The Hankie Stash // 4th of July

How is your summer going so far ? If you're in the US, happy upcoming fourth of July ! Independence Day ! Woo ! If you're in England, sorry that we're celebrating our rebellion against you, haha !

Well, for me one thing we always do at the fourth of July is help my grandma set up a booth at an antique fair.  My grandmother enjoys collecting, and has LOTS of antiques.  But she's a shrewd woman, money-wise--she won't pay more than what she thinks something is worth, no matter how much she likes it. Also, if you're buying from her, she'll give you a pretty good bargain.

One of my favorite things to do at the antique fair is to walk around and see what else is there. Usually, I'm looking for vintage handkerchiefs and old laces and pretty linens.

It started in elementary school, when said grandma would babysit us.  She would take us around to Salvation Army and Goodwill, looking for things she could resell. On one of those trips, she found a big bag full of vintage hankies. I asked if I could keep them, she said yes, and thus started my collection.

From then on, I looked for them at every flea market and antique fair I've been in. Hankies usually aren't hard to find; however, a lot of them are expensive, and I've learned from my grandma not to pay more than it's worth. Generally, if one hankie costs more than a dollar, I leave it. Scarves can cost a little more.

Hankies, to me, are interesting on more than just a collecting standpoint. It's amazing how many different techniques can be found in them.

For instance, here you can see some intricate embroidery.

 
 While I don't know how exactly to tell hand embroidery from machine embroidery, I'm inclined to think the first one was done by hand due to the softness and slight irregularities in the stitches.

 
This second one has a pattern that is similar to broderie anglaise (did I spell that right?) except broderie anglaise has eyelets.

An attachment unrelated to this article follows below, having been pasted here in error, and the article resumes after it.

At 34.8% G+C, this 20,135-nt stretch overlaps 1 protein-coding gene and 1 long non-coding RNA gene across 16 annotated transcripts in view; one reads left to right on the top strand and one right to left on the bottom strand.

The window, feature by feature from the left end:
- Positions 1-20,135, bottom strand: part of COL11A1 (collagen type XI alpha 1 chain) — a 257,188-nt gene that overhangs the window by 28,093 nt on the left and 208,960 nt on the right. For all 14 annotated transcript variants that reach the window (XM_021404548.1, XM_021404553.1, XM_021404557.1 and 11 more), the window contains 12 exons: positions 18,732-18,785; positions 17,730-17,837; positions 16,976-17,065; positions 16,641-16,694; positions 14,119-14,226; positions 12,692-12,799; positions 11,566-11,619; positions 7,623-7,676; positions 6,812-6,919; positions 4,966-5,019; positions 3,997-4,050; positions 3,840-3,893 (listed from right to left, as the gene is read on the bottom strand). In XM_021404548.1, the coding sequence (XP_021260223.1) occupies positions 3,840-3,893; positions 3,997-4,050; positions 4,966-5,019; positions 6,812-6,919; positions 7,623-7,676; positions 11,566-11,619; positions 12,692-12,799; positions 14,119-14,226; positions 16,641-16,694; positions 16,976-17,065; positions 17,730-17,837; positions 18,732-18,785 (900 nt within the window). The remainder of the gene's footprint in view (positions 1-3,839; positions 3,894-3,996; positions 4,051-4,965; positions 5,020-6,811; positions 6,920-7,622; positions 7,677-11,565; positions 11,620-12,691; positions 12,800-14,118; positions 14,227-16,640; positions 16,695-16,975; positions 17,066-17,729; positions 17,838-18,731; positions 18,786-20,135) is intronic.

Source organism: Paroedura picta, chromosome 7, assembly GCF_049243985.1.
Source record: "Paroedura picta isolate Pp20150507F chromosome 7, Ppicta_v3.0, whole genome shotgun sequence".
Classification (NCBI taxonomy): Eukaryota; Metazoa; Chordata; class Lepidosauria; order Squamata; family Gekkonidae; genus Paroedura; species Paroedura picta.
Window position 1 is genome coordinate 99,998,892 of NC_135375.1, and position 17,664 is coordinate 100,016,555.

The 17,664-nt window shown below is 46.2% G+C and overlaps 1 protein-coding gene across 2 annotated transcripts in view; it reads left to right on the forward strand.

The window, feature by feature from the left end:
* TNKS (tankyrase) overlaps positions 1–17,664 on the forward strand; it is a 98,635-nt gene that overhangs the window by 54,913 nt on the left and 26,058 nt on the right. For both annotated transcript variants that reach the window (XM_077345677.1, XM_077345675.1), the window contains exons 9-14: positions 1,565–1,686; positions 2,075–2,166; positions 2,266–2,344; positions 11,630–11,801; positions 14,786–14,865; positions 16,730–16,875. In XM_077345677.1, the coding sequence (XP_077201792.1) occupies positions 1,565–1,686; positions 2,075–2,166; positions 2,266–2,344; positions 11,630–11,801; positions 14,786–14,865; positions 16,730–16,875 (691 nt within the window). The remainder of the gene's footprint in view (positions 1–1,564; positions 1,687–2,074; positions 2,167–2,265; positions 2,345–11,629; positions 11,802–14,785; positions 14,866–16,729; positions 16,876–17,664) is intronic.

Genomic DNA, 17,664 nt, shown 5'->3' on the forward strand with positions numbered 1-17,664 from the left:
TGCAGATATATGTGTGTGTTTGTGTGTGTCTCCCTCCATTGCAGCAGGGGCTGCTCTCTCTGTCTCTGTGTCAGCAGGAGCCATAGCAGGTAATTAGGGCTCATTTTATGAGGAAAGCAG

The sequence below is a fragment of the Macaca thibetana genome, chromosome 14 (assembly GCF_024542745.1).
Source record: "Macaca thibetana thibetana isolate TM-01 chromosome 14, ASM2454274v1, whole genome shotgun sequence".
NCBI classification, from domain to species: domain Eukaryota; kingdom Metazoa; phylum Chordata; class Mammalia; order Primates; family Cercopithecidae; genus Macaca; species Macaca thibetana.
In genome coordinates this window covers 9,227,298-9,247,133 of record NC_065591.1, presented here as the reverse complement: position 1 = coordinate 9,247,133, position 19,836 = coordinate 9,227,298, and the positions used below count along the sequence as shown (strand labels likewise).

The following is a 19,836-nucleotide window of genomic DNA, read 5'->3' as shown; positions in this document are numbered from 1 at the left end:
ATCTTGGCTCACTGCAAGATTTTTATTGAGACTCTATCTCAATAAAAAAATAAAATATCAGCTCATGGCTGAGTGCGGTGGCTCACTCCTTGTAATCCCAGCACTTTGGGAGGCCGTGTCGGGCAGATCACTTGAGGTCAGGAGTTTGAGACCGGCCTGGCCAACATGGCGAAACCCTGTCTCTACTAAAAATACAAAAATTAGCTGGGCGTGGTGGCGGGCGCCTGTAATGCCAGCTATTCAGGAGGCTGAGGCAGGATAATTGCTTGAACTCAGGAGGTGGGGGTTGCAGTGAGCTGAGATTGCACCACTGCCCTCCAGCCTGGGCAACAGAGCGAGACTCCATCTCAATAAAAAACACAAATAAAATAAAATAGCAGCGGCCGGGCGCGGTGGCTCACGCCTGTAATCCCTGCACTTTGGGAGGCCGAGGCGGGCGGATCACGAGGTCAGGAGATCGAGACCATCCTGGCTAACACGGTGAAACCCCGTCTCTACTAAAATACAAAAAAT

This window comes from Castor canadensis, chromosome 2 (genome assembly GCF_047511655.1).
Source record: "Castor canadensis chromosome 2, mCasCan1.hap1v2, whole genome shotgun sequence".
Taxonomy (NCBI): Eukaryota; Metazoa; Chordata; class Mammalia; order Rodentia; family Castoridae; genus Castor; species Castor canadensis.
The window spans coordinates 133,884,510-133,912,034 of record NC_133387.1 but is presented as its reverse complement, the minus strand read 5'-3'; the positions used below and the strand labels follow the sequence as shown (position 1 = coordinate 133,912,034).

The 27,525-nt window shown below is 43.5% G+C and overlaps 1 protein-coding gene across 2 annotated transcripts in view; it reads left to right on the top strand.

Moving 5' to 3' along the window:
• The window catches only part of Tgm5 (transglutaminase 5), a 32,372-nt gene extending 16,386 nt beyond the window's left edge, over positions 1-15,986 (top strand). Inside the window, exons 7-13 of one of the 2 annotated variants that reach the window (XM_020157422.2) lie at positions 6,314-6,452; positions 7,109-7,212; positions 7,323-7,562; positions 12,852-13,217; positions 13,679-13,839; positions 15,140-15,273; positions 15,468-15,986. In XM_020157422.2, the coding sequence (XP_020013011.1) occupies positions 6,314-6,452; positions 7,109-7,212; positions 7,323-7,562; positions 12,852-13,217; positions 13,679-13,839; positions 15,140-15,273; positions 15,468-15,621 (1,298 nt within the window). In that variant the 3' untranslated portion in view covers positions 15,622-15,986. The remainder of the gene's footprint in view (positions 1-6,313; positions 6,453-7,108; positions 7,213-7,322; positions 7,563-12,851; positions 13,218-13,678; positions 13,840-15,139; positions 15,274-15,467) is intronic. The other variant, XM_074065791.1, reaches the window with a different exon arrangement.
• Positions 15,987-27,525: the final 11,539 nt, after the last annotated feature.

You can also find gorgeous laces in hankies. This one is my favorite:


 
It's created by weaving and sewing white embroidery floss to soft netting. In all my collection, I only have one with this technique.

Another technique seen is applique, or might be shadow applique, which is when something colorful is appliqued to the back of a sheer fabric.


 
It's obvious how the flower is whiter and less see through than the rest of the hankie. You can also see some cutwork here--the middle of the flower has been cut away and is surrounded by purple embroidery.

Finally, vintage hankies often sport hand-rolled hems. These are not quick to make, but they look awesome. I recently did this to a chiffon costume for ballet and it took probably an hour, but it is so worth it.

It looks so delicate.

And finally, here are some of my favorite hankies:

 
 These are beautiful printed ones.


 
The one above is either printed or sewn off-grain. Can you tell ? Look at how the pattern slants off the hankie.

 
 These are strange but lovely--they have some kind of embossing of them, and it feels a tad like a velveteen.


And, of course, the monogrammed one. It's in nearly pristine condition.

Do you guys have collections or stashes other than fabric ? Are you a vintage junkie ? (With patterns, perhaps?) I'd love to get my hands on some 70s patterns in my size.

Comments